Originally: Violence in Haiti and the Erroneous Perception of the U.N. Force
This week, Haiti’s population is expecting anxiously the visit of the U.N. Security Council mission which will take place from April 13 to April 16. Every day, it is clearer that Aristide has left a disastrous heritage: Haiti is “a quasi-failed state,” as stated by the Washington Post in its editorial of April 5. The newspaper also rightfully noted, “Sadly, U.S. policy hasn’t changed much either. The Bush administration still aspires to delegate Haiti’s troubles to other countries or international organizations such as the United Nations and the Organization of American States. One direct result of this policy is the continued insecurity, since the Brazilian-led U.N. force of 7,400 has lacked the capability or willpower to disarm the thugs.” The Washington Post concluded, “The Bush administration still resists accepting the obvious: that deeper U.S. involvement in Haiti is inevitable . . . The only recourse . . . may be the Marines.”
It is urgent that the U.S. policy-makers as well as the U.N. Security Council take a closer and more accurate look at the field. Indeed, the Haitians have been stunned to hear Brazilian lieutenant-general Augusto Heleno Ribeiro of the U.N. forces in Haiti often linking the violence to “social injustice,” a characteristic of the country’s history for the past two hundred years. This is an erroneous and dangerous reading of the reality of Haiti’s continuous violence.
A major part of Aristide’s heritage was the financing and creation of heavily-armed gangs. Violence in Haiti may be partially due to social injustice indeed, but it is also—and this has to be clearly understood by our U.N. partners in the rebuilding of the nation—highly political, commanded and co-opted by the old regime. The refusal to admit that particular reality will lead to a new failure of the United Nations in Haiti. In addition, the transitional government’s lack of efficiency and strength has worsened the violence. Political analysts go so far as to accuse the government’s personnel of complicity with the practices of the old regime. Not by ideology, but by lack of action.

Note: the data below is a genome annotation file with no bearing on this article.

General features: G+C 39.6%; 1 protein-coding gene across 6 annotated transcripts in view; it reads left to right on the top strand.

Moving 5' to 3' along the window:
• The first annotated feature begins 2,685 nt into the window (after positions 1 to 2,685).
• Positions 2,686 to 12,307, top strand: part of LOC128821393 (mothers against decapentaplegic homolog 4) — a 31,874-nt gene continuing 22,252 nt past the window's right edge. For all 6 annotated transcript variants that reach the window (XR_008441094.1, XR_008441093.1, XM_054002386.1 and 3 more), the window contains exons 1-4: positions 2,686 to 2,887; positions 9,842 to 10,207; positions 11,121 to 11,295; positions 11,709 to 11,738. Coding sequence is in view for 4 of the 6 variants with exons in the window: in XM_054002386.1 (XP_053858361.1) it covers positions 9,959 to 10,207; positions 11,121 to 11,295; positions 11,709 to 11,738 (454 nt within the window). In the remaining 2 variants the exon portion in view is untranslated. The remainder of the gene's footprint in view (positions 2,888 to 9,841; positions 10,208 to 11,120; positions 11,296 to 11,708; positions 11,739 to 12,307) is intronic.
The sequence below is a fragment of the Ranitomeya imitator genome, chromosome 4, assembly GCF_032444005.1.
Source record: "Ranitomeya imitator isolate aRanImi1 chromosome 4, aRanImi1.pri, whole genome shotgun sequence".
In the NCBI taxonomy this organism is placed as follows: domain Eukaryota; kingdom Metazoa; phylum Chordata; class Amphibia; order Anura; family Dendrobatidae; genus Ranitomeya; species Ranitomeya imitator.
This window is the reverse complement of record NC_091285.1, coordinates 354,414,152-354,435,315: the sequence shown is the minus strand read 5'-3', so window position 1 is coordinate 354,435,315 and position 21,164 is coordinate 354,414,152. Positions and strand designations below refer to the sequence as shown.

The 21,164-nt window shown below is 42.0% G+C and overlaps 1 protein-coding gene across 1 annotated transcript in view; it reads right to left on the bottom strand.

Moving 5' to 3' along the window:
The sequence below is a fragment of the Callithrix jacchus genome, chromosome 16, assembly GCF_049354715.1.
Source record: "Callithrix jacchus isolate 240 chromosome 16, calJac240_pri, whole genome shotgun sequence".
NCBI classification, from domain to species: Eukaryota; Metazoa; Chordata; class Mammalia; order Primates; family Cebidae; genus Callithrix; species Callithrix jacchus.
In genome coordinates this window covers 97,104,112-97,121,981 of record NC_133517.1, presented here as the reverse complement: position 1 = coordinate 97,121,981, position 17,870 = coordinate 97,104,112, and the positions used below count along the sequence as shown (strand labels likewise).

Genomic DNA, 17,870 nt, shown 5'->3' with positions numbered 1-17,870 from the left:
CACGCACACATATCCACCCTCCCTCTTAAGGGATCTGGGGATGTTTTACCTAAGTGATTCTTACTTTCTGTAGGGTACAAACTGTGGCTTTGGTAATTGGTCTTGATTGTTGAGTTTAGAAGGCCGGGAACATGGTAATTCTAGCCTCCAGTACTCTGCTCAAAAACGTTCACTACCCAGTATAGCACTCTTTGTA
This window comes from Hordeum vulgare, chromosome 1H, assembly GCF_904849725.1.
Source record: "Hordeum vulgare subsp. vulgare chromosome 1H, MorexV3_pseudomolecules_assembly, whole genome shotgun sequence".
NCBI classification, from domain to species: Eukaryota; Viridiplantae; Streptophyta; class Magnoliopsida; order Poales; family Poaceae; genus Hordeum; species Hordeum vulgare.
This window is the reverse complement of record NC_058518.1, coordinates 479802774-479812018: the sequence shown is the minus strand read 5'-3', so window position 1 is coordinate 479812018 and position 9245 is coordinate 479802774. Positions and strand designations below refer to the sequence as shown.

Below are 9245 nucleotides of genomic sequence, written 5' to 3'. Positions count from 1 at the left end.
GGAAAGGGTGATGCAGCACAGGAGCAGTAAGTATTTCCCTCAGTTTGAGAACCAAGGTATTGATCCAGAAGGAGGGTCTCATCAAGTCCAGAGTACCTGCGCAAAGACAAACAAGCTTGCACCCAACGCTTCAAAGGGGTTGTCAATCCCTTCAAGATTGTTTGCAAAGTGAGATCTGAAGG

Haiti is often described as ungovernable. The Haitians indeed contributed to that perception. They need help in all matters to build democracy. They can help the international community to achieve this goal if they convey a more accurate sense of their needs. They cannot do so if the U.N force has no institutional partner besides a government that has failed to restore order and fight the corruptive system left by Aristide. They cannot do so when the U.N. force commander recently equated the use of force with “repression” and refused to employ it against armed thugs.
Haitians are tired of the violence and misery. The country they once knew is gone for good. The only escape from another catastrophe is to avoid applying an “imported democracy”scheme but rather work together toward the future with accuracy and a true knowledge of the Haitian reality. This can only be done if the United Nations hears the voices of institutional partners which are independent from the Haitian government and preferably linked to civil society and human rights groups. If the U.N. Security Council does not clarify the mandate of the U.N. force and correct its perception of Haiti’s crisis, we are bound to fail and the next electoral process will head into new bloodshed. Hearing and acting with the true Haitian democrats could avoid not only a catastrophe but also another intervention of the U.S. Marines. Indeed, the latter has never been nor will be a solution for Haiti’s distress.
*Nancy Roc won UNESCO’s Jean Dominique Prize for Freedom of the Press in 2002 and the Freelance International Press’s Best Radio Journalism prize in 2004 for her broadcast “Metropolis” on Radio Metropole in Port-au-Prince. She is also the author of three books, “Les Grands dossiers de Metropolis,” vols. I, II and III.
** “Haiti, One Year Later,” editorial, Washington Times, April 5, 2005